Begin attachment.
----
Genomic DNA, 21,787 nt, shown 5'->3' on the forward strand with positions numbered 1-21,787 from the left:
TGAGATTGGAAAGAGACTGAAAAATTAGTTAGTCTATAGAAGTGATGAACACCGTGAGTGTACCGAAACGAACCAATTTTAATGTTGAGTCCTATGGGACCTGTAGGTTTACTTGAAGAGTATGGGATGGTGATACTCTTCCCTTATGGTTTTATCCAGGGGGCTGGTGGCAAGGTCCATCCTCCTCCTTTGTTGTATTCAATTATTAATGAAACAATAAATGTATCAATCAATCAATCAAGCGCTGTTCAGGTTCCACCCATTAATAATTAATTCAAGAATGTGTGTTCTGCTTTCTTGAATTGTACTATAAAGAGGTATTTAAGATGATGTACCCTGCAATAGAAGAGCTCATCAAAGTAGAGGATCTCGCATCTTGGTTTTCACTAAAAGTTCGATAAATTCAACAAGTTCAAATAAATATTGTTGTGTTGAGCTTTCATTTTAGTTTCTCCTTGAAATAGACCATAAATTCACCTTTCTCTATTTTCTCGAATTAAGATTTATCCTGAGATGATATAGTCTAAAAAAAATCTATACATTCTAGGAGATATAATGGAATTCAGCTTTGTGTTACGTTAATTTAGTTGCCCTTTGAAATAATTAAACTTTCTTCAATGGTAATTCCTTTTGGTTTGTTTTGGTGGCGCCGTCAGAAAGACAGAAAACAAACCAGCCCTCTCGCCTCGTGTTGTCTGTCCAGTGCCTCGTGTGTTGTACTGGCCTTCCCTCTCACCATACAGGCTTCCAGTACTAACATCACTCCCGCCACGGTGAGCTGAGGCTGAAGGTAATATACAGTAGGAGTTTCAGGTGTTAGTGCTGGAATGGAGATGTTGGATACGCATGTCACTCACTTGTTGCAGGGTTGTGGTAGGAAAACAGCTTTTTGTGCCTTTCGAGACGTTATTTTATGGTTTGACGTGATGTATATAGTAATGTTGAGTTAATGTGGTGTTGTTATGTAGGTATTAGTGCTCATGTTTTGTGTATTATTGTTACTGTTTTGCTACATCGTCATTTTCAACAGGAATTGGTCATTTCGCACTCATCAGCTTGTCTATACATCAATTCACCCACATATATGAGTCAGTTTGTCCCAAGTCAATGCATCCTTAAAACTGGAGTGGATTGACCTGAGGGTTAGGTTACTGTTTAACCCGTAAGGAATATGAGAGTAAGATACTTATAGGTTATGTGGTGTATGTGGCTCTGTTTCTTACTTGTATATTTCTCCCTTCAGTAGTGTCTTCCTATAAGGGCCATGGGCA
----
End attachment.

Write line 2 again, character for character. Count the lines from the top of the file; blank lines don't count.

TGAGATTGGAAAGAGACTGAAAAATTAGTTAGTCTATAGAAGTGATGAACACCGTGAGTGTACCGAAACGAACCAATTTTAATGTTGAGTCCTATGGGACCTGTAGGTTTACTTGAAGAGTATGGGATGGTGATACTCTTCCCTTATGGTTTTATCCAGGGGGCTGGTGGCAAGGTCCATCCTCCTCCTTTGTTGTATTCAATTATTAATGAAACAATAAATGTATCAATCAATCAATCAAGCGCTGTTCAGGTTCCACCCATTAATAATTAATTCAAGAATGTGTGTTCTGCTTTCTTGAATTGTACTATAAAGAGGTATTTAAGATGATGTACCCTGCAATAGAAGAGCTCATCAAAGTAGAGGATCTCGCATCTTGGTTTTCACTAAAAGTTCGATAAATTCAACAAGTTCAAATAAATATTGTTGTGTTGAGCTTTCATTTTAGTTTCTCCTTGAAATAGACCATAAATTCACCTTTCTCTATTTTCTCGAATTAAGATTTATCCTGAGATGATATAGTCTAAAAAAAATCTATACATTCTAGGAGATATAATGGAATTCAGCTTTGTGTTACGTTAATTTAGTTGCCCTTTGAAATAATTAAACTTTCTTCAATGGTAATTCCTTTTGGTTTGTTTTGGTGGCGCCGTCAGAAAGACAGAAAACAAACCAGCCCTCTCGCCTCGTGTTGTCTGTCCAGTGCCTCGTGTGTTGTACTGGCCTTCCCTCTCACCATACAGGCTTCCAGTACTAACATCACTCCCGCCACGGTGAGCTGAGGCTGAAGGTAATATACAGTAGGAGTTTCAGGTGTTAGTGCTGGAATGGAGATGTTGGATACGCATGTCACTCACTTGTTGCAGGGTTGTGGTAGGAAAACAGCTTTTTGTGCCTTTCGAGACGTTATTTTATGGTTTGACGTGATGTATATAGTAATGTTGAGTTAATGTGGTGTTGTTATGTAGGTATTAGTGCTCATGTTTTGTGTATTATTGTTACTGTTTTGCTACATCGTCATTTTCAACAGGAATTGGTCATTTCGCACTCATCAGCTTGTCTATACATCAATTCACCCACATATATGAGTCAGTTTGTCCCAAGTCAATGCATCCTTAAAACTGGAGTGGATTGACCTGAGGGTTAGGTTACTGTTTAACCCGTAAGGAATATGAGAGTAAGATACTTATAGGTTATGTGGTGTATGTGGCTCTGTTTCTTACTTGTATATTTCTCCCTTCAGTAGTGTCTTCCTATAAGGGCCATGGGCA